the UN Humanitarian organizations aim to help at least 57.5 million of the most vulnerable people in the world with assistance in 2015, which require USD 16.4 billion to do so, said on Monday the UN office for coordination of humanitarian affairs.
"Over 80 percent of those we intend to help are in countries mired in conflict where brutality and violence have had a devastating impact on their lives," said Valerie Amos, UN Under Secretary General for Humanitarian Affairs and Emergency Relief Coordinator, as she launched the 2015 global humanitarian appeal in a press conference in the UN office in Geneva.
"We will continue to put people at the centre of our relief efforts and do everything we can to respond quickly and effectively," she said, "but the rising scale of need is outpacing our capacity to respond." In 2014, there was a sharp rise in the number of people affected by conflict and millions were forced to flee and became dependent on humanitarian aid for their survival. The crises in Central African Republic, Iraq, South Sudan and Syria will remain top humanitarian priorities next year. Combined with the impact in their regions, these crises account for over 70 percent of the funding requirements launched today.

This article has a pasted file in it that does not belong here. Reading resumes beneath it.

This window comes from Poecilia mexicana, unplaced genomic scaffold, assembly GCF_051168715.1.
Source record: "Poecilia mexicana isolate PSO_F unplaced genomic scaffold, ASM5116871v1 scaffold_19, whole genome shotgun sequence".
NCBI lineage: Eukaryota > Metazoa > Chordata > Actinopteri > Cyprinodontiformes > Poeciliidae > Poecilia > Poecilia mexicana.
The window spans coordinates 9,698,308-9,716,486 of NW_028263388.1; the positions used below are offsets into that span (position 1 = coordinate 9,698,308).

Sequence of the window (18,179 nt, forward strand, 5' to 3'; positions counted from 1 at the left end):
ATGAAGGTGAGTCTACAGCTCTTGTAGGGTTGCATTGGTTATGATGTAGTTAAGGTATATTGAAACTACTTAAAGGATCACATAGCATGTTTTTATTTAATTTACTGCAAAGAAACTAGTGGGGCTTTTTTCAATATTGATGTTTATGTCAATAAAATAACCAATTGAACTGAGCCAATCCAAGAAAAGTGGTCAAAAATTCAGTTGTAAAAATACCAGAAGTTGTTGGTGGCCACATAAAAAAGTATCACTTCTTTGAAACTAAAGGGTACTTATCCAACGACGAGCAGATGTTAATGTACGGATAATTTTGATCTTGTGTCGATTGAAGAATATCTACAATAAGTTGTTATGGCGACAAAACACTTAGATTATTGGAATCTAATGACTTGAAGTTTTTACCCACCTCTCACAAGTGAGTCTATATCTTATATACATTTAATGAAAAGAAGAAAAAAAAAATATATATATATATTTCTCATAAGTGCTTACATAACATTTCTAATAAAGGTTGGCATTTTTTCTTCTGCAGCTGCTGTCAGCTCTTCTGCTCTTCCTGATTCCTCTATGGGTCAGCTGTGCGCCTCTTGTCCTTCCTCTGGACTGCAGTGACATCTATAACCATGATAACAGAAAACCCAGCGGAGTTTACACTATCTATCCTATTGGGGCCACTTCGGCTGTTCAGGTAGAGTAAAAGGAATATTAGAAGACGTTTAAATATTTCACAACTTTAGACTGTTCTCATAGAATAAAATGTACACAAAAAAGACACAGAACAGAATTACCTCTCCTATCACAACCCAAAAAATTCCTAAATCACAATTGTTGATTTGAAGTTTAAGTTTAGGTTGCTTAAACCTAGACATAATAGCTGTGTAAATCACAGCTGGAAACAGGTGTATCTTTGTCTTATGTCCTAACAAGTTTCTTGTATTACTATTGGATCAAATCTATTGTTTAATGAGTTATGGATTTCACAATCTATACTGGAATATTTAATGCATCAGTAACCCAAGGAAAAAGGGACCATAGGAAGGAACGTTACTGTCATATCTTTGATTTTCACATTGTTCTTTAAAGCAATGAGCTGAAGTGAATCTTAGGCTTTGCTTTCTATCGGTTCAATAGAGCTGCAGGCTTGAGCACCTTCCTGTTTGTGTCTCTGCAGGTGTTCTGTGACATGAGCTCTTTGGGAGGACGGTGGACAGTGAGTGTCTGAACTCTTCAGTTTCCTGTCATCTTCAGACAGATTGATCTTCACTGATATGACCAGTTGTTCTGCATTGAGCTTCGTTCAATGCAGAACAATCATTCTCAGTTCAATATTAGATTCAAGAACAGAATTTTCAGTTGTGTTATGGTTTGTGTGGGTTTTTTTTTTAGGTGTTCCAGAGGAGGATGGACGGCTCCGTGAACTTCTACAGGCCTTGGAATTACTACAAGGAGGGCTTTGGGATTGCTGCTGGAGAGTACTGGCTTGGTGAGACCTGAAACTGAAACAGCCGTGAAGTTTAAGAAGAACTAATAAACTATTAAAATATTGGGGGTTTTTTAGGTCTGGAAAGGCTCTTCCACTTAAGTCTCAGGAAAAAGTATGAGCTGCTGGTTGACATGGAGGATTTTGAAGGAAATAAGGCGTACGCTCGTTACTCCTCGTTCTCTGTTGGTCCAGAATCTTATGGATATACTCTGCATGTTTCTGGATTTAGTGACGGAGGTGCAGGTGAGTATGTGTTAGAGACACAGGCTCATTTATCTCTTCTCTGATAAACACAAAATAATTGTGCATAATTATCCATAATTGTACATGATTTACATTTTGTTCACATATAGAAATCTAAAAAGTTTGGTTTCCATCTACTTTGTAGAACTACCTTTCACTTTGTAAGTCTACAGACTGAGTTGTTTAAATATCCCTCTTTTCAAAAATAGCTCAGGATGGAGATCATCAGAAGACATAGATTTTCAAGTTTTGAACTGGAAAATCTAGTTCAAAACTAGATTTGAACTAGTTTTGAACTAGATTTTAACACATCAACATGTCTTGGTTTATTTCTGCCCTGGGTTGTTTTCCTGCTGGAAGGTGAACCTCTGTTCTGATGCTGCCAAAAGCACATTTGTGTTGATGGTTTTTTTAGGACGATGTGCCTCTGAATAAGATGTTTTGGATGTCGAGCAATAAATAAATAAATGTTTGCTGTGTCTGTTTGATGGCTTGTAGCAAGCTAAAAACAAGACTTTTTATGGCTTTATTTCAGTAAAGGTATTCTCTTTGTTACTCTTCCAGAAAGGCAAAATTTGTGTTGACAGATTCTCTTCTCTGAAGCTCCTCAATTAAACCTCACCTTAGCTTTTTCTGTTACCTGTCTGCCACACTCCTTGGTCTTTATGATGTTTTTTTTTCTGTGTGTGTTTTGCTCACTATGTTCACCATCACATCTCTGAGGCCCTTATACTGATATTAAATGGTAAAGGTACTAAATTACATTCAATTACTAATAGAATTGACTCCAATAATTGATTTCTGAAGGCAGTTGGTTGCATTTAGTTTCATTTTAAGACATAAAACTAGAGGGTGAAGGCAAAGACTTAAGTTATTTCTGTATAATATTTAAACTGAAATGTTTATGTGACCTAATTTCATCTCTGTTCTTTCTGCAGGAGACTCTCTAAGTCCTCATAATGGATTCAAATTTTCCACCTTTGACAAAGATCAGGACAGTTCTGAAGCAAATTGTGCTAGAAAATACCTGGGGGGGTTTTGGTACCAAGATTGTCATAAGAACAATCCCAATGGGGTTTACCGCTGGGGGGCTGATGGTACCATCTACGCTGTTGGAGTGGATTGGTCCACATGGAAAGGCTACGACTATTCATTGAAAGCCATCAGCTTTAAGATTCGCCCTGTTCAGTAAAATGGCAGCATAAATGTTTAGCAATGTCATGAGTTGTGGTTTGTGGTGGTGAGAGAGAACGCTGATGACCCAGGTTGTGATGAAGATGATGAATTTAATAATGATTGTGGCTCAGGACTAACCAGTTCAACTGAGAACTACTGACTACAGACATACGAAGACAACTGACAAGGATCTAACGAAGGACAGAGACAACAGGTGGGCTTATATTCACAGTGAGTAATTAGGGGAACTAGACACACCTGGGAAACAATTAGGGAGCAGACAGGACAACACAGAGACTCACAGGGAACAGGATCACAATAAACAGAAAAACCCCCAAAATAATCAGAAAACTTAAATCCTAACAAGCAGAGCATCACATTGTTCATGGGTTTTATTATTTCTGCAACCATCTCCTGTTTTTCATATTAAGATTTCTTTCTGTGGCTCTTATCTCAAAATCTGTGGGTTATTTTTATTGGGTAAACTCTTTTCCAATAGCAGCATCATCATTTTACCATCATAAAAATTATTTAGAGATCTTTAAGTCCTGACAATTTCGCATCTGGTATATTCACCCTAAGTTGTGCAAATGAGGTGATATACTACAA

For Syria, South Sudan and the Central African Republic the associated regional impact is included in regional response plans.
The other major crises covered by the appeal are Afghanistan, Democratic Republic of Congo, Myanmar, occupied Palestinian territory, Somalia, Sudan, Ukraine and Yemen.
"This is not business as usual in the humanitarian world," said Antonio Guterres, the UN High Commissioner for Refugees in the same press conference.
"Today's needs are at unprecedented levels, and without more support there simply is no way to respond to the humanitarian situations we're seeing in region after region and in conflict after conflict," he said.
In February next year the strategic response plans covering requirements in West Africa's Sahel region and Djibouti will be launched. This will increase the number of people to be reached and the financial requirements for 2015.
International donors provided USD 9.4 billion in funding in 2014 but that was only half of what the aid community requested and there were large differences in the levels of funding provided for specific countries.
"Every year we ask our donors to do more - and they do. But as crises become more complex and go on longer, the gap between needs and resources grows. I hope we can close it in 2015 because if we don't raise the money it means that we are able to help fewer children, women and men with medicine, food and shelter; the basics they need to survive," said Amos.
The humanitarian appeal 2015 is based on strategic response plans and strategies in 12 major crises: Afghanistan, Central African Republic, Democratic Republic of Congo, Iraq, Myanmar, occupied Palestinian territory, Somalia, South Sudan, Sudan, Syria, Ukraine and Yemen.
Syria, South Sudan and the Central African Republic are all crises that affect entire regions and their neighbouring countries are included in regional response plans raising the number of countries covered by the plans to 22.